Introduction: GLP-1 receptor agonists have been shown to be effective in the treatment of type 2 diabetes mellitus (T2DM). Although the first GLP-1 receptor agonist, exenatide, was approved in the mid-2000s, other agents with longer durations of action (that do not require twice-daily dosing) are now being developed. Indeed, liraglutide, a once-daily GLP-1 receptor agonist, was approved in 2010, and more recently, a once-weekly formulation of exenatide was approved in 2011. This review considers the mechanism of action of GLP-1 receptor agonists and considers the various agents in this class.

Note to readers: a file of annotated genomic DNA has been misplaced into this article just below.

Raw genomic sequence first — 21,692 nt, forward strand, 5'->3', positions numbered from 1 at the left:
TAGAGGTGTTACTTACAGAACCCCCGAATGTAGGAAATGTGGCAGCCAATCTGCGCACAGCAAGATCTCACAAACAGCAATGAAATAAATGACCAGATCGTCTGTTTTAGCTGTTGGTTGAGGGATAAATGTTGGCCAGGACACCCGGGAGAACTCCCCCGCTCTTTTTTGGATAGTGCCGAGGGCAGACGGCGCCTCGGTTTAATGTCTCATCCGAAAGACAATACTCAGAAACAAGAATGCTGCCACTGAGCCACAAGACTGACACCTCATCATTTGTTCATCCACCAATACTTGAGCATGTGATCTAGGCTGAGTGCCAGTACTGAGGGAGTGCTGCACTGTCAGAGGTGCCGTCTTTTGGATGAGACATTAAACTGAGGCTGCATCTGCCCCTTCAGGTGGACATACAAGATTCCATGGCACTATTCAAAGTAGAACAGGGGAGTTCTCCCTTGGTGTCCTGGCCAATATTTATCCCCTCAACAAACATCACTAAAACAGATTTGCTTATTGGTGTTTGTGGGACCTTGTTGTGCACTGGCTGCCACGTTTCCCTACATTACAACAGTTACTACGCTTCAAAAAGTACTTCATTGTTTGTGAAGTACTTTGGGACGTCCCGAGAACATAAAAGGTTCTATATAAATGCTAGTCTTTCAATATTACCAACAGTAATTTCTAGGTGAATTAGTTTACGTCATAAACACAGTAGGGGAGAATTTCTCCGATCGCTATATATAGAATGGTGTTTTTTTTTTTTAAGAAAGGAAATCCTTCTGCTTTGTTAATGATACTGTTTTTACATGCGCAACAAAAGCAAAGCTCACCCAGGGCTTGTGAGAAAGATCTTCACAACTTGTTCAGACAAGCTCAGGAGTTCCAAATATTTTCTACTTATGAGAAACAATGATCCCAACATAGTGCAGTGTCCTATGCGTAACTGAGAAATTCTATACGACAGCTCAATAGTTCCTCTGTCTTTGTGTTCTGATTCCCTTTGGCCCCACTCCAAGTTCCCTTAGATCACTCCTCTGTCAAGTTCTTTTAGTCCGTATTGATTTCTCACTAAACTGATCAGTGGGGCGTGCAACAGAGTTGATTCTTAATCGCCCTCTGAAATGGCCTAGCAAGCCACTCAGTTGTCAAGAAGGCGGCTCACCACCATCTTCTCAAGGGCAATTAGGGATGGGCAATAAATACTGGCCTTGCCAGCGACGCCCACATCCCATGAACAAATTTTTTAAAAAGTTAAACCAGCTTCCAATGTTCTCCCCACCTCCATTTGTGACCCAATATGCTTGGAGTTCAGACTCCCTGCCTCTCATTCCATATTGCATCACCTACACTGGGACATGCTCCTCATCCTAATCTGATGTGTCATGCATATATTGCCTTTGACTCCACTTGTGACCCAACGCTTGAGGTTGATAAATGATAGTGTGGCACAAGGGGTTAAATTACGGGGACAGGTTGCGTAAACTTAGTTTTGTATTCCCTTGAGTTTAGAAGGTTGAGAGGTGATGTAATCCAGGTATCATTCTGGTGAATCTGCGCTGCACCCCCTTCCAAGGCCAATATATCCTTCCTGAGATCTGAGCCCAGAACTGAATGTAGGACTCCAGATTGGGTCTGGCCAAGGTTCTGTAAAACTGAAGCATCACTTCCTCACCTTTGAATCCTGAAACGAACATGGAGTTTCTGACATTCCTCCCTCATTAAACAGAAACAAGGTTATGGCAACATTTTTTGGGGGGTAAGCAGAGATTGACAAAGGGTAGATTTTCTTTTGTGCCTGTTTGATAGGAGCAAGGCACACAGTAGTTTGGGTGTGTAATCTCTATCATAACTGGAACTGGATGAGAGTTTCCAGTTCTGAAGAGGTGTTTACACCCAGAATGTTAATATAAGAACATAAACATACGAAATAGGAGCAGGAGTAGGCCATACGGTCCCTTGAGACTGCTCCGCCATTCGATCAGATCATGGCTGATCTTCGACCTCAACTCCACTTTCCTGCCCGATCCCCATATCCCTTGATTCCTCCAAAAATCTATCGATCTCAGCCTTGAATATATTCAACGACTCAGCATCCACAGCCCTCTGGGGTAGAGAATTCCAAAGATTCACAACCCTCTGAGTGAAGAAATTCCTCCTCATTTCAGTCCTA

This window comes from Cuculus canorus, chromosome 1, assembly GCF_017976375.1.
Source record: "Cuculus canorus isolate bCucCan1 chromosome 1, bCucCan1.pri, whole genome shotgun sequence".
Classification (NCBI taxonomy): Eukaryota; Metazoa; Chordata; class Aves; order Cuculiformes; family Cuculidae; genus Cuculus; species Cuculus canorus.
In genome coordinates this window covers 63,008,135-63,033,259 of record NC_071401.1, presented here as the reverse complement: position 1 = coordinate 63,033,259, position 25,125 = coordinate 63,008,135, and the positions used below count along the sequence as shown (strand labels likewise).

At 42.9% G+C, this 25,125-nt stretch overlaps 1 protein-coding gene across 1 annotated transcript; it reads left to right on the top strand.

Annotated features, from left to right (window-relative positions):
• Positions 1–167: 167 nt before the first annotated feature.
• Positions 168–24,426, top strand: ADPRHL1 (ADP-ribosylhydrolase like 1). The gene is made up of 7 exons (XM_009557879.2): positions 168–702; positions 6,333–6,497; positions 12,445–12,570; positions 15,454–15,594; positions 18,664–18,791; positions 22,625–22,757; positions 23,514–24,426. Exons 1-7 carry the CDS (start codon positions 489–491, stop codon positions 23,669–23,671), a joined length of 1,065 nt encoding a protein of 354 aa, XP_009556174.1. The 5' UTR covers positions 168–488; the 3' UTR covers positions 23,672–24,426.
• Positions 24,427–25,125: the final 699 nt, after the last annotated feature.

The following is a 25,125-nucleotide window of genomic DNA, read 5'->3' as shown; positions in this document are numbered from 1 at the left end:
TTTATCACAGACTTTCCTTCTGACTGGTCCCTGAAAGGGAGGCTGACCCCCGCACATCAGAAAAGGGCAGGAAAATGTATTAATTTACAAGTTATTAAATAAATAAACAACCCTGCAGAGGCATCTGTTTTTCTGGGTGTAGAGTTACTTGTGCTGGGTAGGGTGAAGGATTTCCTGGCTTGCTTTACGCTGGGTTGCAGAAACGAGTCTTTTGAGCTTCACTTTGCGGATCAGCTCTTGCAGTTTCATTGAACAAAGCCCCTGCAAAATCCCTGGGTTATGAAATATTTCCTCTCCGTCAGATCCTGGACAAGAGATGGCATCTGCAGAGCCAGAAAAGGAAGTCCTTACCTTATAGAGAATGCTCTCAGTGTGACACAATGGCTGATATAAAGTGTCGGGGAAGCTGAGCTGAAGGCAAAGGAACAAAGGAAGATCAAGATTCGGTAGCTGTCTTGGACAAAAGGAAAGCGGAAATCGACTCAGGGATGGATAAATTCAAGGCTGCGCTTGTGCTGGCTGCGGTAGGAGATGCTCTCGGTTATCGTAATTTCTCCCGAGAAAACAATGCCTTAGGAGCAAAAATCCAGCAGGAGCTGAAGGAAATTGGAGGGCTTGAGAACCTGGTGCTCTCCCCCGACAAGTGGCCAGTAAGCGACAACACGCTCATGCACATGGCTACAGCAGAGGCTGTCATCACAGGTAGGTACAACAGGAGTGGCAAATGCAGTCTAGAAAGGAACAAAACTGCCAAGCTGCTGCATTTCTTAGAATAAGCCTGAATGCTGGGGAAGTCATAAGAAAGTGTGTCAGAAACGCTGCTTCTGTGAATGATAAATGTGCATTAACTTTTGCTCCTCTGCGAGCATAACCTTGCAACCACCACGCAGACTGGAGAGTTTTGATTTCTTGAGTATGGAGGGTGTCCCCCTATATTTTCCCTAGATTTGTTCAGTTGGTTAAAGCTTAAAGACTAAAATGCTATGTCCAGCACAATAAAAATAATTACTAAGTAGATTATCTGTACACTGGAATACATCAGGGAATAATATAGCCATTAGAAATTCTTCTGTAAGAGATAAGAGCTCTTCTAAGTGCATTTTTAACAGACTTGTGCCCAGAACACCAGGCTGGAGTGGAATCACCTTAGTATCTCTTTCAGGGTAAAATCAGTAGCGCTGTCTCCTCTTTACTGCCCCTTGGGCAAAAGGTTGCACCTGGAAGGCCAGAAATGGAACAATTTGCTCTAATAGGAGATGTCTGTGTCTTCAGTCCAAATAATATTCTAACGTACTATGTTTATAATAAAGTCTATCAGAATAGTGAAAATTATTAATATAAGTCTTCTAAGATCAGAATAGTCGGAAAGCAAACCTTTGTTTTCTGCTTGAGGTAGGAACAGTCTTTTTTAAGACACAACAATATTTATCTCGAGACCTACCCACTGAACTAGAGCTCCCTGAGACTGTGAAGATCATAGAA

Areas covered: The importance of GLP-1 itself in glycemic control and the use of GLP-1 receptor agonists in T2DM are discussed. An overview of the clinical development of the five GLP-1 receptor agonists (exenatide, liraglutide, lixisenatide, albiglutide and taspoglutide) since 2005 is provided and their mechanisms of action, efficacy in terms of glycemic control and weight loss, and tolerability are reviewed.
Expert opinion: GLP-1 receptor agonists result in clinically meaningful weight loss in addition to their beneficial effects on glucose homeostasis. These agents provide substantial clinical benefits for patients compared with sulfonylureas or DPP-4 inhibitors and will, therefore, become one of the major therapeutic choices for patients with T2DM.